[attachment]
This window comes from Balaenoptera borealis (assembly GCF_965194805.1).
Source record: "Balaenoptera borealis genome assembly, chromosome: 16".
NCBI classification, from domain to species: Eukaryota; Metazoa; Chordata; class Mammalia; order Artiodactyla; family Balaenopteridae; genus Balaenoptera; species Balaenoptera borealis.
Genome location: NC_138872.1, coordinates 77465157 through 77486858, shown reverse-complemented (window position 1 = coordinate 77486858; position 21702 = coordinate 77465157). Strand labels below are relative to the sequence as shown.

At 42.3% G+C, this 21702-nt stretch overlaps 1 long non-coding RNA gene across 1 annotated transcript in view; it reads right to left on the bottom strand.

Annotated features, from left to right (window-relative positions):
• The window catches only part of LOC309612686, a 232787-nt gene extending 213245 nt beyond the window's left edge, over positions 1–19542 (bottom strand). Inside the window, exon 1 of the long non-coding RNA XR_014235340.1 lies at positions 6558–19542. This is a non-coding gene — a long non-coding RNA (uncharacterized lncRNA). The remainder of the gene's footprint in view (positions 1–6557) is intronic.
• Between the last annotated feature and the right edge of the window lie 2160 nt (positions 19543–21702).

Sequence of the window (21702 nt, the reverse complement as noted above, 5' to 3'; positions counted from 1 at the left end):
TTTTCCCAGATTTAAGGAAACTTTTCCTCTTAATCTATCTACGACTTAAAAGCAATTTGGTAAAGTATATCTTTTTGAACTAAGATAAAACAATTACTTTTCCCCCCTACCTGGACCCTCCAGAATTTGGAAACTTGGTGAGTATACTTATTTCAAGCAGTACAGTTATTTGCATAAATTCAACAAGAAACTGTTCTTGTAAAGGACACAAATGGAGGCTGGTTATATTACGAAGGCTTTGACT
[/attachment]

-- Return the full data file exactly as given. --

This window comes from Balaenoptera borealis (assembly GCF_965194805.1).
Source record: "Balaenoptera borealis genome assembly, chromosome: 16".
NCBI classification, from domain to species: Eukaryota; Metazoa; Chordata; class Mammalia; order Artiodactyla; family Balaenopteridae; genus Balaenoptera; species Balaenoptera borealis.
Genome location: NC_138872.1, coordinates 77465157 through 77486858, shown reverse-complemented (window position 1 = coordinate 77486858; position 21702 = coordinate 77465157). Strand labels below are relative to the sequence as shown.

At 42.3% G+C, this 21702-nt stretch overlaps 1 long non-coding RNA gene across 1 annotated transcript in view; it reads right to left on the bottom strand.

Annotated features, from left to right (window-relative positions):
• The window catches only part of LOC309612686, a 232787-nt gene extending 213245 nt beyond the window's left edge, over positions 1–19542 (bottom strand). Inside the window, exon 1 of the long non-coding RNA XR_014235340.1 lies at positions 6558–19542. This is a non-coding gene — a long non-coding RNA (uncharacterized lncRNA). The remainder of the gene's footprint in view (positions 1–6557) is intronic.
• Between the last annotated feature and the right edge of the window lie 2160 nt (positions 19543–21702).

Sequence of the window (21702 nt, the reverse complement as noted above, 5' to 3'; positions counted from 1 at the left end):
TTTTCCCAGATTTAAGGAAACTTTTCCTCTTAATCTATCTACGACTTAAAAGCAATTTGGTAAAGTATATCTTTTTGAACTAAGATAAAACAATTACTTTTCCCCCCTACCTGGACCCTCCAGAATTTGGAAACTTGGTGAGTATACTTATTTCAAGCAGTACAGTTATTTGCATAAATTCAACAAGAAACTGTTCTTGTAAAGGACACAAATGGAGGCTGGTTATATTACGAAGGCTTTGACT